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N Engl J Med. 1997 Jul 24;337(4):223-9.

Interferon alfa-2b combined with cytarabine versus interferon alone in chronic myelogenous leukemia. French Chronic Myeloid Leukemia Study Group.

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Hôpital Jean Bernard, Poitiers, France.



Treatment with interferon prolongs survival in chronic myelogenous leukemia. We conducted a clinical trial to assess the efficacy of treatment with a combination of interferon and cytarabine.


Previously untreated patients with chronic myelogenous leukemia were randomly assigned to receive either hydroxyurea (50 mg per kilogram of body weight per day) and interferon alfa-2b (5 million units per square meter of body-surface area per day), or hydroxyurea and interferon in the same dosages plus monthly courses of cytarabine (20 mg per square meter per day, for 10 days). The end points were overall survival, complete hematologic remission at 6 months, and major cytogenetic response (less than 35 percent Philadelphia chromosome-positive cells in the bone marrow) at 12 months.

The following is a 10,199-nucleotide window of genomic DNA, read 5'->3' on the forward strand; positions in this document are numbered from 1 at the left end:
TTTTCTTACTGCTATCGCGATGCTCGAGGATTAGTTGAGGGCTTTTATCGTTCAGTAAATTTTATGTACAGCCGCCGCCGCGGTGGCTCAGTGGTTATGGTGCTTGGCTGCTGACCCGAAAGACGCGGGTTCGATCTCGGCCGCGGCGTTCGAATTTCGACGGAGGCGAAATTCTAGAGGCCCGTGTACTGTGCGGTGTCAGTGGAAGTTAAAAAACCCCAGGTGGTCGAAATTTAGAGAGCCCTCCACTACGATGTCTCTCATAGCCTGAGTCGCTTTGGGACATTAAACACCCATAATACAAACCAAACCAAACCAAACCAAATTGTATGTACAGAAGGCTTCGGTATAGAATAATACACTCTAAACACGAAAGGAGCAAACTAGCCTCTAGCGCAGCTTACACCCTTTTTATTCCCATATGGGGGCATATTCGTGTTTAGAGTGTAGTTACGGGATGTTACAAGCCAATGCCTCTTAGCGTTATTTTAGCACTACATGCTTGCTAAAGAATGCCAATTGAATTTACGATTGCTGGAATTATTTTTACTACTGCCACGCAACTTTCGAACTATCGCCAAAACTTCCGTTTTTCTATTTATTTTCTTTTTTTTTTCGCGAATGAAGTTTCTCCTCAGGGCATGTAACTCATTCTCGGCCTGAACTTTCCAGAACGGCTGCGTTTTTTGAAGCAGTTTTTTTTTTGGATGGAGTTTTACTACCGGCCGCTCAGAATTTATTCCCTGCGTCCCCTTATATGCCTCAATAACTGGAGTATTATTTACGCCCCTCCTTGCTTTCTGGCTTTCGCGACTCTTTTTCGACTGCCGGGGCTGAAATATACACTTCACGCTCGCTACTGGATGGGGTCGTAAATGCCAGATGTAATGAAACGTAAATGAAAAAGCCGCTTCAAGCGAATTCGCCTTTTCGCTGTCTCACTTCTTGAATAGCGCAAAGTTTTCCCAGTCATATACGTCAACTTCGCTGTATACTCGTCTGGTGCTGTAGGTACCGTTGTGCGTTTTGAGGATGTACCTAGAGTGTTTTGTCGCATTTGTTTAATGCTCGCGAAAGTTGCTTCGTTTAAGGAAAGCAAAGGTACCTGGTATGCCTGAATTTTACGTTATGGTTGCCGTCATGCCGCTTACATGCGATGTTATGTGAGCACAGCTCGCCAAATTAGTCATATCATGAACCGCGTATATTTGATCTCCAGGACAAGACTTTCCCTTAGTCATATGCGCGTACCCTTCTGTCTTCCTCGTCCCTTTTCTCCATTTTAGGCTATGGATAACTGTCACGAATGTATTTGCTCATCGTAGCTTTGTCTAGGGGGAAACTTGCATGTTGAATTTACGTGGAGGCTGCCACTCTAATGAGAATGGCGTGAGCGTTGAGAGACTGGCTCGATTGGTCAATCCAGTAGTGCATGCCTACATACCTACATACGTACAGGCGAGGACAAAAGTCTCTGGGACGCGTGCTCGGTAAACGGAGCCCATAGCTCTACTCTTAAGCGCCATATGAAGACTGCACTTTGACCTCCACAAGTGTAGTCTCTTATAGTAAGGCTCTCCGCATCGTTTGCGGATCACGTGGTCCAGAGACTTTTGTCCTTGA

The trial was stopped when a sequential analysis showed a benefit of interferon and cytarabine. A significant improvement in survival was observed in the interferon-cytarabine group (360 patients) as compared with the interferon group (361 patients) (P=0.02; relative risk of death, 0.64; 95 percent confidence interval, 0.44 to 0.93). After three years, the survival rate was 85.7 percent with interferon and cytarabine and 79.1 percent with interferon alone. The rate of hematologic response was higher in the interferon-cytarabine group than in the interferon group (P=0.003). Major cytogenetic responses were observed 12 months after randomization in 126 of 311 patients treated with interferon and cytarabine (41 percent) and in 75 of 314 patients treated with interferon only (24 percent, P<0.001).


The combination of interferon and cytarabine, as compared with interferon alone, increases the rate of major cytogenetic response and prolongs survival in patients with the chronic phase of chronic myelogenous leukemia.

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